If a haiku could convey a philosophy of life, MB’s poem The World as my Oyster is the poem. Most of us are familiar with MB’s poems from Find me a Bluebird. How does she create so much sublime space with so few words?
a pearl grows slowly
around the grain of sand that
is lodged in my heart
Here is another of MB’s haikus, Darkenss.
the edge of ice cuts
against the last of the green
darkness settling in
Ozymandiaz of Toadstool Diaries, who has apparently hosted a number of these carnivals, was thankful I was hosting this one. He sent this poem, simply called Entry. Though written as a Christian poem, it carries a universal spiritual message to submit to the wisdom and forgiveness of our higher selves.
I burn myself in effigy
Mourning my life as should be
Wherever ears may be bent
I strain them without relent
Displayed in Jesus Christ pose
I am revealed without repose
Clearly you can see the pain within me
I cannot be free until you all see
How I let me be
Ren Powell of Sidestepping Real sent this unpublished dream-like poem to me. When asked what the theme of this carnival was, I suggested “dreams of poems”, which I had listed among other ideas for sumissions. One can see why she is a published poet. Images are layered with meaning, scenes within syllables. The last line can be either a question or a statement. Both are true.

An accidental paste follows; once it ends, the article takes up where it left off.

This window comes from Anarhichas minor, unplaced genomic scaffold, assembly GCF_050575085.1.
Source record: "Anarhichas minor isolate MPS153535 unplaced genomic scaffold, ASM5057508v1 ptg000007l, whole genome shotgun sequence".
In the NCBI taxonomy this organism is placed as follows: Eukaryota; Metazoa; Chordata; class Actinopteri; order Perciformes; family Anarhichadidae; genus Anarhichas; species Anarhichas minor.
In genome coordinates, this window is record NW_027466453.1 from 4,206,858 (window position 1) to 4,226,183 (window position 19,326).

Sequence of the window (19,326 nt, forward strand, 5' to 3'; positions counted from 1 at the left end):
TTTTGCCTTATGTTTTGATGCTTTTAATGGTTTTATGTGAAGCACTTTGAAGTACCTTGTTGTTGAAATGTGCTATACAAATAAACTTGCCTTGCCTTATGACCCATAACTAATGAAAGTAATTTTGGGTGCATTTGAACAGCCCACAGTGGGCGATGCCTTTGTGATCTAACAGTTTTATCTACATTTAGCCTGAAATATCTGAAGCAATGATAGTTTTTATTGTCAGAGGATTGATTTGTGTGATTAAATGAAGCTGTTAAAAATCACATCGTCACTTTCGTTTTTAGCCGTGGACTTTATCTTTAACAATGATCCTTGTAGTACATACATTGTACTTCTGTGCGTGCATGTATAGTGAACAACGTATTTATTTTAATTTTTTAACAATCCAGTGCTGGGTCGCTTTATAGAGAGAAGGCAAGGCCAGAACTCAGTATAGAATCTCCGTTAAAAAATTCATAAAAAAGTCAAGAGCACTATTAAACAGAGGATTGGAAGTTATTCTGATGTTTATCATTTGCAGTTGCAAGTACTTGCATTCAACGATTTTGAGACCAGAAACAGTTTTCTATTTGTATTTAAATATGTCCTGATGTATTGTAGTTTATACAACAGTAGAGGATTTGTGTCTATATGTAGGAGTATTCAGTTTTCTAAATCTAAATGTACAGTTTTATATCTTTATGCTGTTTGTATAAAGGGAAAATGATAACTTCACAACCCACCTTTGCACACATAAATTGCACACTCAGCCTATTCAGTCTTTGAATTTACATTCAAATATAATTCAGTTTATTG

The girl behind the counter
of the Dairy Queen (sees
the tree branching from his mouth)
everything)â€”his voice fragile,
snagging on the velvet esophagus
wet with ice-milk:
That Neil Armstrong never stepped on the moon!
â€˜Goddamned government ruse.
The old man makes
craters with a plastic spoon.
On her cigarette break she sits with him
(digging into the Depression, and
of his supple years)
Donâ€™t you believe anything
anyone tells you.
Jo Janoski sent a poem called The Poet. It’s a series of Haiku’s. How did she know what’s going on in my head when I try to write poetry?
Head bent, thoughts flying.
Playing touch football mid air.
A poem is born.
Poets express love
While warriors declare hate.
They meet at depthâ€™s door.
Words elude poets
like water avoids deserts
until monsoon time.
Rhymes make cozy friends.
Meters have minds of their own
But married, they rock.
I wrote a poem called The Room to convey a dark November night of waking dreams.
Black November air
oozes across the pine board floor,
cold molasses being poured.
Shadows of craggy oak twigs
gnaw the walls for flaws.
The moon cannot escape,
so peers helplessly
from her thin blue ark.
This final poem is most appropriate to my after thought theme of a dream about a poem. Bill Piety of Peter in search of Pan posted
not very far from 4th yesterday. It’s a dream of dreaming poetry, dreaming life, lost dreams, and living dreams.
dreams make a hard death
old brown shoes that keep no shine
pants that keep no clean
i frighten women from the church
sunday feigns a bitter cheer
but i’ve a corner not far from 4th
i can hear some whisperings
from my local catholic saint
telling secrets without relief
jagged little words unclear
Well that’s all folks. Thanks for stopping by.